The plot did keep me reading, but the dark sexual undertones - once again - did make me wonder about the author's predilections. Tying everything to Lisbeth, though - even though she is the 'girl' of the title - was a mistake, I fear. She doesn't hold up well to so much focus. Everybody loves her, she can do anything she puts her mind to, hasn't she had such a hard life, isn't she incredible! No. I preferred her better when she was being mysterious in the first novel.

I can sort of see why the 'Girl' trilogy hit cult status a while back - especially for guys, who read for action and not characterisation - but I haven't been brainwashed at all, and won't be reading the last in the set, not even for free! ( )
  AdonisGuilfoyle | Jan 27, 2015 |
Excellent continuation of the trilogy. ( )
  sharoncville3579 | Jan 24, 2015 |
Showing 1-5 of 650 (next | show all)
When a novel moves or affects me deeply, I think about it when I’m walking around. I don’t find myself thinking about The Girl Who Played With Fire, but while I was reading it, I was useless until I got to the end. In retrospect, my experience of the book, like it’s characters, seems unreal. As, of course, it was.
 
When Larsson gets down to the business of telling a story, he tells a nerve-tingling tale.
 
For all the complications of the melodramatic story, which advances at a brisk, violently cinematic clip in Reg Keeland’s translation, it’s clear where Larsson’s strongest interests lie — in his heroine and the ill-concealed attitudes she brings out in men.
 
Mr. Larsson’s two central characters, Salander and Blomkvist, transcend their genre and insinuate themselves in the reader’s mind through their oddball individuality, their professional competence and, surprisingly, their emotional vulnerability.
 
What follows is a combination of urgent, multilayered thriller, traditional police procedural and articulate examination of the way a supposedly open-minded country like Sweden treats both its vulnerable women and children in care.
 

» Add other authors (188 possible)

Author nameRoleType of authorWork?Status
Larsson, Stiegprimary authorall editionsconfirmed
Bjørnson, ElisabethTranslatorsecondary authorsome editionsconfirmed
Giorgetti Cima, CarmenTranslatorsecondary authorsome editionsconfirmed
Gouvenain, Marc deTraductionsecondary authorsome editionsconfirmed
Grumbach, LenaTraductionsecondary authorsome editionsconfirmed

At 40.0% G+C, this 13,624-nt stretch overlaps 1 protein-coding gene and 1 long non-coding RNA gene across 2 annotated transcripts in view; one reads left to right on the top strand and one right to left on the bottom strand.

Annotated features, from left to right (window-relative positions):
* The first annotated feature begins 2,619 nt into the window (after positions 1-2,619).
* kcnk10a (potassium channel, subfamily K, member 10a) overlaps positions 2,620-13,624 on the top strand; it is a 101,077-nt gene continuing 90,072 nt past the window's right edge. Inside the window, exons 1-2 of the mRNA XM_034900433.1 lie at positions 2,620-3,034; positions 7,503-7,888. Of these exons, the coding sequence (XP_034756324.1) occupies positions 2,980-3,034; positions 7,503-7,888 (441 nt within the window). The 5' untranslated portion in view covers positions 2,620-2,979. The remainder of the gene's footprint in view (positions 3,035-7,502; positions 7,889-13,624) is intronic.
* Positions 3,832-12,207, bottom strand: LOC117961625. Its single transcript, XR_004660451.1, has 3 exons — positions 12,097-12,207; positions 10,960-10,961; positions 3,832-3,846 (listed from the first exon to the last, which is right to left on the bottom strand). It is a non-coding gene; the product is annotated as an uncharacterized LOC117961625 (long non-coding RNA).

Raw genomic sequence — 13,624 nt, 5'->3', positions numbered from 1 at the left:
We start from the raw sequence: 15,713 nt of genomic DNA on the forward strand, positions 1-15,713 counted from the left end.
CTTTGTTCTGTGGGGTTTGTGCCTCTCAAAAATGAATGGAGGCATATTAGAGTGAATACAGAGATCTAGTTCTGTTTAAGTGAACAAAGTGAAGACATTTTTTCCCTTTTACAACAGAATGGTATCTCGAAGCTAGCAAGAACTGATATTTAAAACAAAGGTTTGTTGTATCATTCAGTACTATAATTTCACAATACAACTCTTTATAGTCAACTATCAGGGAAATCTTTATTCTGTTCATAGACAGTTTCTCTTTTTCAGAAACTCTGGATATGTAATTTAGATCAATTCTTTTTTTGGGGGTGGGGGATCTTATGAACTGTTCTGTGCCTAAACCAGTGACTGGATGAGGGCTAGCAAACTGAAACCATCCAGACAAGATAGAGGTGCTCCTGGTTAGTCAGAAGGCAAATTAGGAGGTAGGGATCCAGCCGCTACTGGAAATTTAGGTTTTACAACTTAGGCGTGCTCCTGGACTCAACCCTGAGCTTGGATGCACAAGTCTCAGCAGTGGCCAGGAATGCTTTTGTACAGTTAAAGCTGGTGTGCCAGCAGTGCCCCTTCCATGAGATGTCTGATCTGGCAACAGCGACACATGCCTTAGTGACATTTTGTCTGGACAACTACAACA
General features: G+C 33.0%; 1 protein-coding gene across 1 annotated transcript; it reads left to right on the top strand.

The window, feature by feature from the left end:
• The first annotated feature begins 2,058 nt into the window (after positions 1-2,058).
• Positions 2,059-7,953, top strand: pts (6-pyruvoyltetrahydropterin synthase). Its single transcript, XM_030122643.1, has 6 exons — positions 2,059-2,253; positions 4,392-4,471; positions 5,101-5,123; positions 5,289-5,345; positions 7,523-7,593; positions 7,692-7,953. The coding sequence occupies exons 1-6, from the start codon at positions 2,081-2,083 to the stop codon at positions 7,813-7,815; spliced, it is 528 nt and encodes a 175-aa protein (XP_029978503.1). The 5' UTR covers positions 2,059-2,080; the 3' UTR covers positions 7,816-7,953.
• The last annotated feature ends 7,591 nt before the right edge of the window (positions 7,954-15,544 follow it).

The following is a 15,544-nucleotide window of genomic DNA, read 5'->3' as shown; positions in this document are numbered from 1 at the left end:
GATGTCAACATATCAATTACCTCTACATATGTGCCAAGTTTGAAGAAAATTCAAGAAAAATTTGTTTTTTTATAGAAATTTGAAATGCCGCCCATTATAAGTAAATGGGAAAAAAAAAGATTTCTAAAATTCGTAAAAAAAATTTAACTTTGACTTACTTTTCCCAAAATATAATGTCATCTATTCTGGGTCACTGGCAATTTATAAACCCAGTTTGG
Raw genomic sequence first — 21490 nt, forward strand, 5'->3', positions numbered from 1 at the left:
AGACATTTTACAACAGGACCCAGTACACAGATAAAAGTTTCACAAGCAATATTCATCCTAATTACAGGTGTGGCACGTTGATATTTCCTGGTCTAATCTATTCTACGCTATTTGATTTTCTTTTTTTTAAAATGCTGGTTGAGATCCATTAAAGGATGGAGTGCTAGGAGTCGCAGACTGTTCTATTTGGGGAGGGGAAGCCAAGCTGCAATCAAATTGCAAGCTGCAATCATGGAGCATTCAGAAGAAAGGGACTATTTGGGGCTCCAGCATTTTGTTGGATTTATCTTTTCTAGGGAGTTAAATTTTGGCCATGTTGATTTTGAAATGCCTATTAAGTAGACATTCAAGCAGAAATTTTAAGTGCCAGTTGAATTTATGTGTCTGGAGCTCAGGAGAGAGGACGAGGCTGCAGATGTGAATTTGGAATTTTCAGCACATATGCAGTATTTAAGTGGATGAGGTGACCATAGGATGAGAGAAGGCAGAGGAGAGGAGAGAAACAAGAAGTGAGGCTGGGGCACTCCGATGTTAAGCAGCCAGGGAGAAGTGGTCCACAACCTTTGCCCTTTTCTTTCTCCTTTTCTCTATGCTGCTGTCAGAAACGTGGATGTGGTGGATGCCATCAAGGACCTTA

Haidarová, AzitaTranslatorsecondary authorsome editionsconfirmed
Keeland, RegTranslatorsecondary authorsome editionsconfirmed
Kyrö, MarjaTranslatorsecondary authorsome editionsconfirmed
Lexell, MartinTranslatorsecondary authorsome editionsconfirmed
Ortega Román, Juan JoséTranslatorsecondary authorsome editionsconfirmed
Vance, SimonNarratorsecondary authorsome editionsconfirmed
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Hon låg fastspänd med läderremmar på en smal brits med en ram i härdat stål.
She lay on her back fastened by leather straps to a narrow bed with a steel frame. (English translation)
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Flickan som lekte med elden, 2006. English translation by Reg Keeland under the title "The Girl who Played with Fire," January 2009.
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Wikipedia in English (1)

Book description
Lisbeth Salander is wanted for a triple murder. All three victims are connected to a trafficking exposé about to be published in Mikael Blomqvist’s magazine Millenium, and Lisbeth’s fingerprints are on the weapon.
Lisbeth vanishes to avoid capture by the justice. Mikael, not believing the police, is despairingly trying to clear her name, using all his resources and the staff of his magazine. During this process, Mikael discovers Lisbeth’s past, a terrible story of abuse and traumatizing experiences growing up in the Swedish care system.

When he eventually finds her, it’s only to discover that she is far more entangled in his initial investigation of the sex industry than he could ever imagine.

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On the eve of publisher Mikael Blomkvist's story about sex trafficking between Eastern Europe and Sweden, two investigating reporters are murdered. And even more shocking for Mikael Blomkvist: the fingerprints found on the murder weapon belong to Lisbeth Salander--the troubled, wise-beyond-her-years genius hacker who came to his aid years before.… (more)

(summary from another edition)